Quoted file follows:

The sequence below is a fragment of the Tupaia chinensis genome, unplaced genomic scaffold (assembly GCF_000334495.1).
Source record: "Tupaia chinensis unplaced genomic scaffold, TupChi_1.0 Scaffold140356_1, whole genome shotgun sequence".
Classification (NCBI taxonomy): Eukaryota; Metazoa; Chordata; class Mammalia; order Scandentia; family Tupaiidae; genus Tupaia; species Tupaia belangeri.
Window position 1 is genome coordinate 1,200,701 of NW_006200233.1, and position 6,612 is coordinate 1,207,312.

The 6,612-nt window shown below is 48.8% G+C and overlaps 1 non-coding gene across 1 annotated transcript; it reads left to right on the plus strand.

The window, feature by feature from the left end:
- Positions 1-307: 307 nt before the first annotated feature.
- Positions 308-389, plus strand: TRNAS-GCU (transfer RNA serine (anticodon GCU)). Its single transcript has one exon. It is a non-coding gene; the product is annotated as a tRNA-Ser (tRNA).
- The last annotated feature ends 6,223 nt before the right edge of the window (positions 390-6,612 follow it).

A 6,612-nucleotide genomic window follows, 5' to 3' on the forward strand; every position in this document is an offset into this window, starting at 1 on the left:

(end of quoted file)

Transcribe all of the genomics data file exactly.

The sequence below is a fragment of the Tupaia chinensis genome, unplaced genomic scaffold (assembly GCF_000334495.1).
Source record: "Tupaia chinensis unplaced genomic scaffold, TupChi_1.0 Scaffold140356_1, whole genome shotgun sequence".
Classification (NCBI taxonomy): Eukaryota; Metazoa; Chordata; class Mammalia; order Scandentia; family Tupaiidae; genus Tupaia; species Tupaia belangeri.
Window position 1 is genome coordinate 1,200,701 of NW_006200233.1, and position 6,612 is coordinate 1,207,312.

The 6,612-nt window shown below is 48.8% G+C and overlaps 1 non-coding gene across 1 annotated transcript; it reads left to right on the plus strand.

The window, feature by feature from the left end:
- Positions 1-307: 307 nt before the first annotated feature.
- Positions 308-389, plus strand: TRNAS-GCU (transfer RNA serine (anticodon GCU)). Its single transcript has one exon. It is a non-coding gene; the product is annotated as a tRNA-Ser (tRNA).
- The last annotated feature ends 6,223 nt before the right edge of the window (positions 390-6,612 follow it).

A 6,612-nucleotide genomic window follows, 5' to 3' on the forward strand; every position in this document is an offset into this window, starting at 1 on the left: